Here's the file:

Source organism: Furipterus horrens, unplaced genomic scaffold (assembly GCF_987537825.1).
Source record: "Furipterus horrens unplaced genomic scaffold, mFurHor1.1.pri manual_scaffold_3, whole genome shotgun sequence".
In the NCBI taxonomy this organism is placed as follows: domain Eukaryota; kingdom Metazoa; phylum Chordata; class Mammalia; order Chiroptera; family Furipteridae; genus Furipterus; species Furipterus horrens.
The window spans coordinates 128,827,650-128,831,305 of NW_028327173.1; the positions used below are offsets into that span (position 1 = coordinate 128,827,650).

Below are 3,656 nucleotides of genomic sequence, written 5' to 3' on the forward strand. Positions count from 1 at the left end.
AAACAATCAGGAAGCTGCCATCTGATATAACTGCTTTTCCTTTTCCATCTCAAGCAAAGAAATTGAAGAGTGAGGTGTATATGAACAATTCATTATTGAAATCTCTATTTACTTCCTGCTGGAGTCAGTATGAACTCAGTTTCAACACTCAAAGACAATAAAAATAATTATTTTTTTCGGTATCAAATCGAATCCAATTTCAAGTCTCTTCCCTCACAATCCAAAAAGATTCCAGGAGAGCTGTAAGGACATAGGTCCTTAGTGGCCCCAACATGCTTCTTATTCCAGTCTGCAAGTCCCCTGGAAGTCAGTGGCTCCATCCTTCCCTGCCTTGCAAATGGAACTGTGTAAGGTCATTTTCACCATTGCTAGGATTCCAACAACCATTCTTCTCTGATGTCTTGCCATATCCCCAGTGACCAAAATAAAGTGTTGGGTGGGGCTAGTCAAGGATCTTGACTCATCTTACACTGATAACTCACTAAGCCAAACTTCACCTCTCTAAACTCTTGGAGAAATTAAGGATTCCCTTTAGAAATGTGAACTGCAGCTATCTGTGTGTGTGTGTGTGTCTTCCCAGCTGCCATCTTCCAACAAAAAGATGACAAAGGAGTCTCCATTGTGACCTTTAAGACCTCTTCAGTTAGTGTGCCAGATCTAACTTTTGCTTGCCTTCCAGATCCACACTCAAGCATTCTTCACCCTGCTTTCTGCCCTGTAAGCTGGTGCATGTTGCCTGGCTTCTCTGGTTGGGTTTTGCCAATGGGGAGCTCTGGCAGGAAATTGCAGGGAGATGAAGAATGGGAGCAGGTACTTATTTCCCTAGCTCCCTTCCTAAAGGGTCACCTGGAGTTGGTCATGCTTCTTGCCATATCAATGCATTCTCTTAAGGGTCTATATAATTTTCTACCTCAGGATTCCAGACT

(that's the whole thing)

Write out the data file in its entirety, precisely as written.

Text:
Source organism: Furipterus horrens, unplaced genomic scaffold (assembly GCF_987537825.1).
Source record: "Furipterus horrens unplaced genomic scaffold, mFurHor1.1.pri manual_scaffold_3, whole genome shotgun sequence".
In the NCBI taxonomy this organism is placed as follows: domain Eukaryota; kingdom Metazoa; phylum Chordata; class Mammalia; order Chiroptera; family Furipteridae; genus Furipterus; species Furipterus horrens.
The window spans coordinates 128,827,650-128,831,305 of NW_028327173.1; the positions used below are offsets into that span (position 1 = coordinate 128,827,650).

Below are 3,656 nucleotides of genomic sequence, written 5' to 3' on the forward strand. Positions count from 1 at the left end.
AAACAATCAGGAAGCTGCCATCTGATATAACTGCTTTTCCTTTTCCATCTCAAGCAAAGAAATTGAAGAGTGAGGTGTATATGAACAATTCATTATTGAAATCTCTATTTACTTCCTGCTGGAGTCAGTATGAACTCAGTTTCAACACTCAAAGACAATAAAAATAATTATTTTTTTCGGTATCAAATCGAATCCAATTTCAAGTCTCTTCCCTCACAATCCAAAAAGATTCCAGGAGAGCTGTAAGGACATAGGTCCTTAGTGGCCCCAACATGCTTCTTATTCCAGTCTGCAAGTCCCCTGGAAGTCAGTGGCTCCATCCTTCCCTGCCTTGCAAATGGAACTGTGTAAGGTCATTTTCACCATTGCTAGGATTCCAACAACCATTCTTCTCTGATGTCTTGCCATATCCCCAGTGACCAAAATAAAGTGTTGGGTGGGGCTAGTCAAGGATCTTGACTCATCTTACACTGATAACTCACTAAGCCAAACTTCACCTCTCTAAACTCTTGGAGAAATTAAGGATTCCCTTTAGAAATGTGAACTGCAGCTATCTGTGTGTGTGTGTGTGTCTTCCCAGCTGCCATCTTCCAACAAAAAGATGACAAAGGAGTCTCCATTGTGACCTTTAAGACCTCTTCAGTTAGTGTGCCAGATCTAACTTTTGCTTGCCTTCCAGATCCACACTCAAGCATTCTTCACCCTGCTTTCTGCCCTGTAAGCTGGTGCATGTTGCCTGGCTTCTCTGGTTGGGTTTTGCCAATGGGGAGCTCTGGCAGGAAATTGCAGGGAGATGAAGAATGGGAGCAGGTACTTATTTCCCTAGCTCCCTTCCTAAAGGGTCACCTGGAGTTGGTCATGCTTCTTGCCATATCAATGCATTCTCTTAAGGGTCTATATAATTTTCTACCTCAGGATTCCAGACT